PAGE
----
The Battle of the Books: History and Literature in the Augustan Age

By Joseph M. Levine | Go to book overview

Chapter One
Wotton vs. Temple

1

Thomas Babington Macaulay was not really fair to William Temple. In his forthright and partisan way, he drew his character. He thought that Temple was cold and selfish, cautious to a fault, even cowardly. The great man, it appeared, had betrayed the Whig cause at its decisive moment. From 1680, he had preferred his library and his orchard to the risks of opposition. "While the nation groaned under oppression, or resounded with the tumult and with the din of arms," Temple, he wrote, had amused himself "by writing memoirs and tying up apricots." Yet beneath Macaulay's contempt there lay a skulking admiration. Even he could not deny the successes of Temple's earlier career or his distinguished literary retirement. In an age of almost universal political corruption, Temple alone had kept his integrity. Somehow he was a more complex and a more admirable man than Macaulay was willing to allow.1

In some ways he was typical of his generation. He had been born in 1628, the grandson of a secretary to Philip Sidney, the son of an Irish

____________________
1
Thomas Babington Macaulay, "Sir William Temple" ( 1838), in The Complete Works ( New York, 1898), 14:166-283. Several full-length studies of Temple have been published, beginning with Thomas P. Courtenay, Memoirs of the Life, Works, and Correspondence of Sir William Temple, 2 vols. ( London, 1836), the occasion for Macaulay's essay, See also Clara Marburg , Sir William Temple ( New Haven, 1932); Homer E. Woodbridge, Sir William Temple: The Man and His Works ( New York, 1940); Pierre Marambaud, Sir William Temple, Publications de la ficulté des lettres et sciences humaines de Nice 3 ( Nice, 1968). There is a flattering contemporary account by Abel Boyer, Memoirs of the Life and Writings of Sir William Temple ( London, 1714). Less helpful is the brief biography by Richard Faber, The Brave Courtier: Sir William Temple ( London, 1983), and the brief literary survey by Robert C. Steensma , Sir William Temple ( New York, 1970).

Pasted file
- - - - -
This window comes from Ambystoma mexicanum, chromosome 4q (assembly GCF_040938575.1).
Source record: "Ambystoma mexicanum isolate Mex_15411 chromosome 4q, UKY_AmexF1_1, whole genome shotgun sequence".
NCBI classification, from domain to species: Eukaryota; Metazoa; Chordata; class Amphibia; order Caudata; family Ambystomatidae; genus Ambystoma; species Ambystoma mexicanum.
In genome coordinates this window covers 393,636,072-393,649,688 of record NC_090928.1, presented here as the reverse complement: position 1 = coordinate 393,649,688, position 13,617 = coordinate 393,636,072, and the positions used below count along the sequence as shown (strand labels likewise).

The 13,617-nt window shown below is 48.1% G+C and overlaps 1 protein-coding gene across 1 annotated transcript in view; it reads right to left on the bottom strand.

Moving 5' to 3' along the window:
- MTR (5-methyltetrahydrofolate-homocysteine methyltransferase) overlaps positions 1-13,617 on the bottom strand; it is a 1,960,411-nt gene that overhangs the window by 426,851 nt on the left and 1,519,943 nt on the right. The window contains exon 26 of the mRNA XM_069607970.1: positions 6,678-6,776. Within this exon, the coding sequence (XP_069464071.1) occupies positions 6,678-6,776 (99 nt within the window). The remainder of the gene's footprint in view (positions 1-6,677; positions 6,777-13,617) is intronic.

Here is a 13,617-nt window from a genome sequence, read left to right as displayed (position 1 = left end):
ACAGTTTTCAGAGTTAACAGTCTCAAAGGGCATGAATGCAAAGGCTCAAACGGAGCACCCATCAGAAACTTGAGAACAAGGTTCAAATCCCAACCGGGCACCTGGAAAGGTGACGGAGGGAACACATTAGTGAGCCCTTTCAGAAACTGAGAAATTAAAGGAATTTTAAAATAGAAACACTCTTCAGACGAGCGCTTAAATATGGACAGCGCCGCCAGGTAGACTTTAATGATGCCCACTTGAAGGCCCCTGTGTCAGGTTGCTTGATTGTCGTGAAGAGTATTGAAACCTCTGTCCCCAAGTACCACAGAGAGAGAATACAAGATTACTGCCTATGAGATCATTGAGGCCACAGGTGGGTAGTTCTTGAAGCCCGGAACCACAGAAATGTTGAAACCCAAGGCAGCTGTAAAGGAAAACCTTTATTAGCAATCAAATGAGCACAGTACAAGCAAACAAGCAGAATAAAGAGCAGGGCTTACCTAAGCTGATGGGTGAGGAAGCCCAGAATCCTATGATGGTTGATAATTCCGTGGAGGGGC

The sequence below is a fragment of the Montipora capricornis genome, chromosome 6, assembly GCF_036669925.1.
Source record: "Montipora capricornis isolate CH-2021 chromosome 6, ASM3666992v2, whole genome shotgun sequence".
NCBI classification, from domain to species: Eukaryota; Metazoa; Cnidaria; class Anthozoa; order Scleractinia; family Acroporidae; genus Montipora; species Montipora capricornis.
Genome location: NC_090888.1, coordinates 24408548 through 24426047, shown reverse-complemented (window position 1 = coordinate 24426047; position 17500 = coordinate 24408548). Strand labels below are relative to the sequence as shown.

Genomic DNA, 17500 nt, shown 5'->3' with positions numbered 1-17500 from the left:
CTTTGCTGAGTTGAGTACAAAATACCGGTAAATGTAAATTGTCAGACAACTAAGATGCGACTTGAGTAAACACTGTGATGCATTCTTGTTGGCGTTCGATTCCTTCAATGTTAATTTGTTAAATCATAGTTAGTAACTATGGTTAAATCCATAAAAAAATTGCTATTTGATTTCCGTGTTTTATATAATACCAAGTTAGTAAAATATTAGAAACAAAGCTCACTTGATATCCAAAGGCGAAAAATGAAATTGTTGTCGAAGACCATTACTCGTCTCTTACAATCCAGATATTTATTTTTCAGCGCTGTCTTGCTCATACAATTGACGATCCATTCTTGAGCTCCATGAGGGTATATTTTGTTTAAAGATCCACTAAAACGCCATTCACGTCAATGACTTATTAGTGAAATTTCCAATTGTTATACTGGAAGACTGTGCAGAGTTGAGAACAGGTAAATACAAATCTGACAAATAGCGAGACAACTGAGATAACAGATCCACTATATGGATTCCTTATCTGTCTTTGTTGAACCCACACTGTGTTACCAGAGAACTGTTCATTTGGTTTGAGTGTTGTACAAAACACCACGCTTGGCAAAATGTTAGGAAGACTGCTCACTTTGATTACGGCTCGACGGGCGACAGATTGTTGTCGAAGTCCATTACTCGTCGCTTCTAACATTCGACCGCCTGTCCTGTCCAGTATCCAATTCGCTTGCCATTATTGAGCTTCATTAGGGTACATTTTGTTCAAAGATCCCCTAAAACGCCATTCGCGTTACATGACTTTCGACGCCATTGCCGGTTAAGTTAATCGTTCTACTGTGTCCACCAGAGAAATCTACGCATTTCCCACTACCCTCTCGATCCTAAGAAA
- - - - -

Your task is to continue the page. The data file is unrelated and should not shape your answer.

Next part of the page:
-13-

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The Battle of the Books: History and Literature in the Augustan Age
Table of contents

Table of contents

  • Title Page iii
  • Contents vii
  • Illustrations xi
  • Acknowledgments xiii
  • Introduction 1
  • Part One - Literature 11
  • Chapter One - Wotton Vs. Temple 13
  • Chapter Two - Bentley Vs. Christ Church 47
  • Chapter Three - Stroke and Counterstroke 85
  • Chapter Four - The Querelle 121
  • Chapter Five - Ancient Greece and Modern Scholarship 148
  • Chapter Six - Pope's Iliad 181
  • Chapter Seven - Pope and the Quarrel between the Ancients and the Moderns 218
  • Chapter Eight - Bentley's Milton 245
  • Part Two - History 265
  • Chapter Nine - History and Theory 267
  • Chapter Ten - Ancients 291
  • Chapter Eleven - Moderns 327
  • Chapter Twelve - Ancients and Moderns 374
  • Conclusion 414
  • Index 419
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